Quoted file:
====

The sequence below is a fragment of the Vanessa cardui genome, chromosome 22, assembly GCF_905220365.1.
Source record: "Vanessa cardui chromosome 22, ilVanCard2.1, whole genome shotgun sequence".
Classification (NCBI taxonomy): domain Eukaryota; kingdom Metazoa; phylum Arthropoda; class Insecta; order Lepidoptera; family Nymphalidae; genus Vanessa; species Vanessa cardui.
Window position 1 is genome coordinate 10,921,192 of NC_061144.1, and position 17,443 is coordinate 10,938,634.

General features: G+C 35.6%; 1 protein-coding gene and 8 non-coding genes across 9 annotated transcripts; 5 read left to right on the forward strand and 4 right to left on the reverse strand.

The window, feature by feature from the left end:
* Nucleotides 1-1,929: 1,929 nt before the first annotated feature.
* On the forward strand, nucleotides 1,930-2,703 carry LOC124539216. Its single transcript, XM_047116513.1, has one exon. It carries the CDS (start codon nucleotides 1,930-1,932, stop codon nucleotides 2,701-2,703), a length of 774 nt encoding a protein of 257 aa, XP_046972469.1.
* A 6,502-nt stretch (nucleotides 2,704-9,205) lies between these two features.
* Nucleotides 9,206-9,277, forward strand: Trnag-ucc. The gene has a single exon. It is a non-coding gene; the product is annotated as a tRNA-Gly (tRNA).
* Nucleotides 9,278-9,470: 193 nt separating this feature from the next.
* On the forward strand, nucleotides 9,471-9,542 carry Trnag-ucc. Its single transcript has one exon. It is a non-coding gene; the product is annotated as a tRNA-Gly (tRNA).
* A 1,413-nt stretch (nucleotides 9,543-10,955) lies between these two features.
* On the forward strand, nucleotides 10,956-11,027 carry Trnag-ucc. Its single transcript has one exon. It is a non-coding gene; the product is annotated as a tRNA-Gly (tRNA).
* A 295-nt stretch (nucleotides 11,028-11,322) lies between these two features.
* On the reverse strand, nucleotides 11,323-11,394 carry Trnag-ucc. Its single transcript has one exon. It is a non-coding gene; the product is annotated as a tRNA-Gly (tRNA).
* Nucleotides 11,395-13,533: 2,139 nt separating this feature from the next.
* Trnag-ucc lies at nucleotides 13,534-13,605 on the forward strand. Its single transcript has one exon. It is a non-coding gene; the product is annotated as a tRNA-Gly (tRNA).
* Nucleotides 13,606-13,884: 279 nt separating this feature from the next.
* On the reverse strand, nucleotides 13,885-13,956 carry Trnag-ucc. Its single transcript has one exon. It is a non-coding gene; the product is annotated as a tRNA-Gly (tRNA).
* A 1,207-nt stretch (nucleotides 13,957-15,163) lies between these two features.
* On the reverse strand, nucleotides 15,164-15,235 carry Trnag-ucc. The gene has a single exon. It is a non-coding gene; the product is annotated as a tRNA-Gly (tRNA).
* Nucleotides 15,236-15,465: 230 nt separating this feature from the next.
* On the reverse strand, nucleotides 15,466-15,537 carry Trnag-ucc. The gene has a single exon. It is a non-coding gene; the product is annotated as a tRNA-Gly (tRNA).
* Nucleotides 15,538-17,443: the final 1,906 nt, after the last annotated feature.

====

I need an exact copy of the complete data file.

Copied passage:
The sequence below is a fragment of the Vanessa cardui genome, chromosome 22, assembly GCF_905220365.1.
Source record: "Vanessa cardui chromosome 22, ilVanCard2.1, whole genome shotgun sequence".
Classification (NCBI taxonomy): domain Eukaryota; kingdom Metazoa; phylum Arthropoda; class Insecta; order Lepidoptera; family Nymphalidae; genus Vanessa; species Vanessa cardui.
Window position 1 is genome coordinate 10,921,192 of NC_061144.1, and position 17,443 is coordinate 10,938,634.

General features: G+C 35.6%; 1 protein-coding gene and 8 non-coding genes across 9 annotated transcripts; 5 read left to right on the forward strand and 4 right to left on the reverse strand.

The window, feature by feature from the left end:
* Nucleotides 1-1,929: 1,929 nt before the first annotated feature.
* On the forward strand, nucleotides 1,930-2,703 carry LOC124539216. Its single transcript, XM_047116513.1, has one exon. It carries the CDS (start codon nucleotides 1,930-1,932, stop codon nucleotides 2,701-2,703), a length of 774 nt encoding a protein of 257 aa, XP_046972469.1.
* A 6,502-nt stretch (nucleotides 2,704-9,205) lies between these two features.
* Nucleotides 9,206-9,277, forward strand: Trnag-ucc. The gene has a single exon. It is a non-coding gene; the product is annotated as a tRNA-Gly (tRNA).
* Nucleotides 9,278-9,470: 193 nt separating this feature from the next.
* On the forward strand, nucleotides 9,471-9,542 carry Trnag-ucc. Its single transcript has one exon. It is a non-coding gene; the product is annotated as a tRNA-Gly (tRNA).
* A 1,413-nt stretch (nucleotides 9,543-10,955) lies between these two features.
* On the forward strand, nucleotides 10,956-11,027 carry Trnag-ucc. Its single transcript has one exon. It is a non-coding gene; the product is annotated as a tRNA-Gly (tRNA).
* A 295-nt stretch (nucleotides 11,028-11,322) lies between these two features.
* On the reverse strand, nucleotides 11,323-11,394 carry Trnag-ucc. Its single transcript has one exon. It is a non-coding gene; the product is annotated as a tRNA-Gly (tRNA).
* Nucleotides 11,395-13,533: 2,139 nt separating this feature from the next.
* Trnag-ucc lies at nucleotides 13,534-13,605 on the forward strand. Its single transcript has one exon. It is a non-coding gene; the product is annotated as a tRNA-Gly (tRNA).
* Nucleotides 13,606-13,884: 279 nt separating this feature from the next.
* On the reverse strand, nucleotides 13,885-13,956 carry Trnag-ucc. Its single transcript has one exon. It is a non-coding gene; the product is annotated as a tRNA-Gly (tRNA).
* A 1,207-nt stretch (nucleotides 13,957-15,163) lies between these two features.
* On the reverse strand, nucleotides 15,164-15,235 carry Trnag-ucc. The gene has a single exon. It is a non-coding gene; the product is annotated as a tRNA-Gly (tRNA).
* Nucleotides 15,236-15,465: 230 nt separating this feature from the next.
* On the reverse strand, nucleotides 15,466-15,537 carry Trnag-ucc. The gene has a single exon. It is a non-coding gene; the product is annotated as a tRNA-Gly (tRNA).
* Nucleotides 15,538-17,443: the final 1,906 nt, after the last annotated feature.